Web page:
Shares look set to open little changed after US stocks rose on reports politicians were on the verge of a coronavirus stimulus deal.
Australian index futures edged up a point or less than 0.1 per cent, indicating a neutral start after yesterday's wild ride for local investors. The S&P/ASX 200 tumbled almost 1.5 per cent yesterday before clawing back most of its losses.
The prospects for a new fiscal stimulus package continued to set the market direction in the US. Stocks shook off early losses after Democrat House Speaker Nancy Pelosi said a deal was "just about there".
The S&P 500 gathered momentum as the session wore on, finishing 18 points or 0.52 per cent higher. The Dow Jones Industrial Average put on 153 points or 0.54 per cent after being down as much as 170 points. The Nasdaq Composite added 21 points or 0.19 per cent.
While divisions remained on issues such as state and local funding, Pelosi, the leader of the Democrat negotiating team, insisted, "We can do something great, and I'm still optimistic about that." Any deal struck with the White House would still have to pass a hostile, Republican-controlled Senate. US stocks fell on Wednesday following reports Senate leader Mitch McConnell told the White House he opposed the proposed bill.
Market sentiment was boosted by news first-time claims for unemployment benefits fell below 800,000 last week for only the second time since March. The tally of 787,000 was significantly better than the 860,000 expected by economists surveyed by MarketWatch.
Investors also kept an eye on electoral polling. Recent polls have indicated a win for Joe Biden and a potential clean sweep for the Democrats of the presidency, House of Representatives and Senate, clearing the way for a bigger stimulus bill.
“I think that narrative around what will happen if we have that 'blue wave' will be correct in the sense that next year you’re going to get a massive fiscal stimulus, you’re going to get a big boost to the economy. There’s no doubt that Main Street under this program is going to benefit,” hedge fund manager Paul Tudor Jones told CNBC. “But the other side of that is what also happens to financial assets. I think under a blue wave, and the Biden tax plan, financial assets over the long run suffer a great deal.”
Biden and President Donald Trump were due to face off in a second televised presidential debate at 11 am Australian Eastern Standard Time. The Democrat candidate's lead has reportedly shrunk in recent days.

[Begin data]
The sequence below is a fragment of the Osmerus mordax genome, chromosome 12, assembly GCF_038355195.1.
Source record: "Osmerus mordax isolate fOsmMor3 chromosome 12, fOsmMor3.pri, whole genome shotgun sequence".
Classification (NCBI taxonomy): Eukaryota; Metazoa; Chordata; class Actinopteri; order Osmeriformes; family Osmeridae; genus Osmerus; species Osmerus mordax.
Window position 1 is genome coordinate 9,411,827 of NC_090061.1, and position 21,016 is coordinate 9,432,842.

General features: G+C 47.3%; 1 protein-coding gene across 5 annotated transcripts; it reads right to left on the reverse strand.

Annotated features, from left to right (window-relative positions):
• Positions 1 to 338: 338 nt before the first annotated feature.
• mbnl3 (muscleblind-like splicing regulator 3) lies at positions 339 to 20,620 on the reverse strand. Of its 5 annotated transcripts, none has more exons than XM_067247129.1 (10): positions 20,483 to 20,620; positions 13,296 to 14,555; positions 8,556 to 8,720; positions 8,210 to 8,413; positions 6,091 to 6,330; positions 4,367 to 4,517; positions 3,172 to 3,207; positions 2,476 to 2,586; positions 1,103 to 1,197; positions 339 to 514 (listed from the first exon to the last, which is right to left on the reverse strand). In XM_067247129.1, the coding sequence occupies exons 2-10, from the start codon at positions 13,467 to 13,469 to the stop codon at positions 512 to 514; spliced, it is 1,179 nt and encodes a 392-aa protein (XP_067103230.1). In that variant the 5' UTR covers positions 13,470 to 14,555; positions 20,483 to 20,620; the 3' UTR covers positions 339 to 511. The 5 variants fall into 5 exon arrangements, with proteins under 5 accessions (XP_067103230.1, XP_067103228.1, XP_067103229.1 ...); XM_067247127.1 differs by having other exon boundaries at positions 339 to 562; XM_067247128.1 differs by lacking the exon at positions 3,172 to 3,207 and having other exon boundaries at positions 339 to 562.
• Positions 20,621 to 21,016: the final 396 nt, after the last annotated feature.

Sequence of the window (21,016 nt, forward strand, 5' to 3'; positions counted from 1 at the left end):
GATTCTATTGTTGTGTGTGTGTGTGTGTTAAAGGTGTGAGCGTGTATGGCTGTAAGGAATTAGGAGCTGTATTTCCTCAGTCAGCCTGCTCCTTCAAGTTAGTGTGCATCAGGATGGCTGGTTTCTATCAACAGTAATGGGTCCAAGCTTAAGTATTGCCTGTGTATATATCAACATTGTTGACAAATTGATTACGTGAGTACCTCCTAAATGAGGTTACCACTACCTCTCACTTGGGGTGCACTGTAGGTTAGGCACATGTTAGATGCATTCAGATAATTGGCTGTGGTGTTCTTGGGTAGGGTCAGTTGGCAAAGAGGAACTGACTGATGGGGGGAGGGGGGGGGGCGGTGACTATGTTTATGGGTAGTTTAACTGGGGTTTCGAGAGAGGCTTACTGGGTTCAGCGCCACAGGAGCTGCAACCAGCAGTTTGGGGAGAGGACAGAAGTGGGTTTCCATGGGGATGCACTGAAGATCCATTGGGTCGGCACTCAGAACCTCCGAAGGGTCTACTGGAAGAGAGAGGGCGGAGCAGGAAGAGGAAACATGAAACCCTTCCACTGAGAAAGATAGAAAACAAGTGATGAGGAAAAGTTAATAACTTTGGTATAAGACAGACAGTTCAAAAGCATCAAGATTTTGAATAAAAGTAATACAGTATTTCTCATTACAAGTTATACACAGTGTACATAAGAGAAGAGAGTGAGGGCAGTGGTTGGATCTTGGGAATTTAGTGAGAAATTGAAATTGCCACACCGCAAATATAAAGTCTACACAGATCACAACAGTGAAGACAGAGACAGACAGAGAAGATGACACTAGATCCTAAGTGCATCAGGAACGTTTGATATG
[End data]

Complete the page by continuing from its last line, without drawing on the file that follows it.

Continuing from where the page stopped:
The prospects for the day appear tentatively positive: Wall Street up, oil up, gold down, iron ore and the dollar fairly flat. The local market yesterday survived its first serious test of investor willingness to buy retraces. The ASX 200 dived more than 90 points intraday following reports of foreign interference in the US election, but closed just 18 points or 0.3 per cent lower after investors "bought the dip". That is a healthy sign for market-watchers wondering if this month's rally has more legs.
Energy stocks had a stellar session in the US, surging 4.2 per cent after oil was boosted by positive US unemployment claims (more below). The US financials sector - a key component of the Australian market - rose 1.9 per cent as treasury yields touched four-month highs. The only sectors to miss the upswing were real estate (-0.8%), technology (-0.5%) and consumer staples (-0.2%).
The dollar stabilised just above 71 US cents, lately ahead 0.12 per cent at 71.13 US cents.
Energy stocks were the night's standout US sector, rising 4.2 per cent as oil was lifted by economic data and hopes for a demand boost from stimulus measures. Brent crude settled 73 cents or 1.8 per cent higher at US$42.46 a barrel.
Gold stocks declined with precious metals. The NYSE Arca Gold Bugs Index fell almost 2 per cent. Gold for December delivery settled $24.90 or 1.3 per cent weaker at US$1,904.60 an ounce after trading as low as US$1,894.20.
BHP and Rio Tinto traded mixed in overseas action after iron ore eased for the first time in five sessions. BHP's US-listed stock gained 0.77 per cent after its UK-listed stock fell 0.45 per cent. Rio Tinto shed 0.53 per cent in the US and 0.8 per cent in the UK. The spot price for iron ore landed in China dipped 65 cents or 0.5 per cent to US$119.75 a tonne.
Copper fell back from the US$7,000 level as investors waited to see if market rumours of a Chinese stockpiling plan prove true. Benchmark copper on the London Metal Exchange dropped 1 per cent to US$6,907 a tonne. Aluminium and lead gained less than 0.1 per cent. Zinc put on 0.5 per cent. Nickel shed 0.4 per cent and tin 0.3 per cent.